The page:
Researchers at the University of Birmingham are investigating how sex offenders have changed their behaviour in response to the Covid-19 outbreak.
The insights generated by the research will provide urgently needed information about how to protect vulnerable people to police and other stakeholders including victim support organisations.
Project lead, Professor Jessica Woodhams , of the School of Psychology at the University of Birmingham, explains: “Sex offenders are versatile, and will change their behaviour according to circumstance and opportunity. The Covid-19 outbreak is a crisis that will alter offender behaviour - as well as who is vulnerable to sexual violence. Our research to understand these changes is urgently needed so that we know how best to protect those vulnerable people in uncertain and changing times.’
The project, funded by the Economic and Social Research Council (ESRC), as part of UK Research and Innovation’s rapid response to COVID-19 will enable the team to examine extensive data on sex offenders collated by the Serious Crime Analysis Section (SCAS) of the National Crime Agency. This analysis will enable the team to determine how offender behaviour has changed since March 2020. They will continue to track these changes over the next 12 months and compare them to data collected in the 12 months prior to the start of the pandemic.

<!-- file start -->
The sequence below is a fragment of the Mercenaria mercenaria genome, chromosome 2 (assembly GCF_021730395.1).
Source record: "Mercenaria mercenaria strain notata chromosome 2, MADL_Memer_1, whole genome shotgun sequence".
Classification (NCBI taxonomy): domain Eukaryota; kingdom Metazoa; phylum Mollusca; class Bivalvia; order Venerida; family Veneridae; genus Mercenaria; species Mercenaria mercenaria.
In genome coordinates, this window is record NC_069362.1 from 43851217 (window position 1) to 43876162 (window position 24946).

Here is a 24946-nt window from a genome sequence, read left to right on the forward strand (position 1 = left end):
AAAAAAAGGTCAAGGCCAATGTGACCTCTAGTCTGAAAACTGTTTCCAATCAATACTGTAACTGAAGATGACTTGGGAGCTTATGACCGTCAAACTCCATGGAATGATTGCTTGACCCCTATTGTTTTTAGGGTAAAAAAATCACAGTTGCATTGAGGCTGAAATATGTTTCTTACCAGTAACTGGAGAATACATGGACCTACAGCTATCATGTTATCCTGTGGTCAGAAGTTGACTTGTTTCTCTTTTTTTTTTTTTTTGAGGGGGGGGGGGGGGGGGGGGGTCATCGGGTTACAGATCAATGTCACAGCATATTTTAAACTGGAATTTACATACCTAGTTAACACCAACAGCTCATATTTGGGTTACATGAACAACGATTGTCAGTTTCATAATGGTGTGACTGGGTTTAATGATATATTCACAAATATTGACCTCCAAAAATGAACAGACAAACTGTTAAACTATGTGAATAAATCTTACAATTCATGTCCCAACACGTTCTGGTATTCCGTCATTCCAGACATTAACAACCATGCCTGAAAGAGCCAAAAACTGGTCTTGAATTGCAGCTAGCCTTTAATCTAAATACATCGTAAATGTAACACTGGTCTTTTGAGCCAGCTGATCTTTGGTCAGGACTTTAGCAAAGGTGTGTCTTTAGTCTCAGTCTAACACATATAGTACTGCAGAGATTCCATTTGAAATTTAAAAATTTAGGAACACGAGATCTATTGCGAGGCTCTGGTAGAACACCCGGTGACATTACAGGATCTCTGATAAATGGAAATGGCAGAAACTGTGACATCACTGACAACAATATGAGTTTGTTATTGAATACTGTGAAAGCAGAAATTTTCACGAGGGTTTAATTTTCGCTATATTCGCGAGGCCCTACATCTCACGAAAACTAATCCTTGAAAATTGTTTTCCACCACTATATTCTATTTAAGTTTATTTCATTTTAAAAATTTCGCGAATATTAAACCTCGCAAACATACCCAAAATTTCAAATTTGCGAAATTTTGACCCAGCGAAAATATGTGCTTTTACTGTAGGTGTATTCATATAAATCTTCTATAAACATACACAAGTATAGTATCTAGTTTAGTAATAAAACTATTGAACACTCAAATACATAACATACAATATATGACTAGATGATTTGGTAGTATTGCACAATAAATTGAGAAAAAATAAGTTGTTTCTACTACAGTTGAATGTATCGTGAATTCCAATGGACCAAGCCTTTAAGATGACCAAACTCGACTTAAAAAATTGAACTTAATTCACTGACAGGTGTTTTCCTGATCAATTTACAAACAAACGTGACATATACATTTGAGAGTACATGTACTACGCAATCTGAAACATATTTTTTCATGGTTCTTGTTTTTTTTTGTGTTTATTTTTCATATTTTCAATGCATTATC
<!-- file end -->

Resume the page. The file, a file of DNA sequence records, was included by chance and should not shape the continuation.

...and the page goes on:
“Our aim is to support SCAS, and UK policing more widely, in its efforts to tackle serious sexual offending by ensuring the unit’s understanding of sexual offences remains contemporary and comprehensive in changing and unprecedented times,’ says Dr Heather Flowe , Reader in Forensic Psychology at the University of Birmingham.
The study will also collate detailed, county-level information about the national lockdown and social distancing measures implemented during the pandemic and relate these to changes in patterns of offending.
By cross-referencing between these different data sets, the team hope to be able to draw conclusions about what social and economic changes have led to changes in offender behaviour and victim vulnerability.
Using machine-learning techniques to analyse the data, the team will be able to identify sex-offending patterns, including rates of offending, geographical and temporal patterns, and any changes in the time between the date of the offence and the date of reporting it to the police.
“This work will enable law-enforcement agencies and other organisations to put detailed and immediate measures in place to target offenders and safeguard victims most at risk,’ adds Professor Woodhams. “In the longer term it will enable policy makers to be better prepared for future lockdowns or periods of restriction.’
Sarah Rock, Principal Analyst at the NCA’s Serious Crime Analysis Section said: “The pandemic has highlighted the readiness of serious criminals to adapt to changing circumstances, making it all the more crucial that law enforcement is one step ahead.
“This research will enable SCAS to have an up to date understanding of how Covid-19 has impacted the behaviour of sexual offenders against strangers in the UK, both temporarily and permanently.
“Our data will support UK policing by establishing models of sexual offending behaviour, which can then be applied to behavioural analysis to detect serial rapists and murderers at the earliest stages of their offending. We believe that this will shape future operational practice and assist behavioural analysis units across the world.’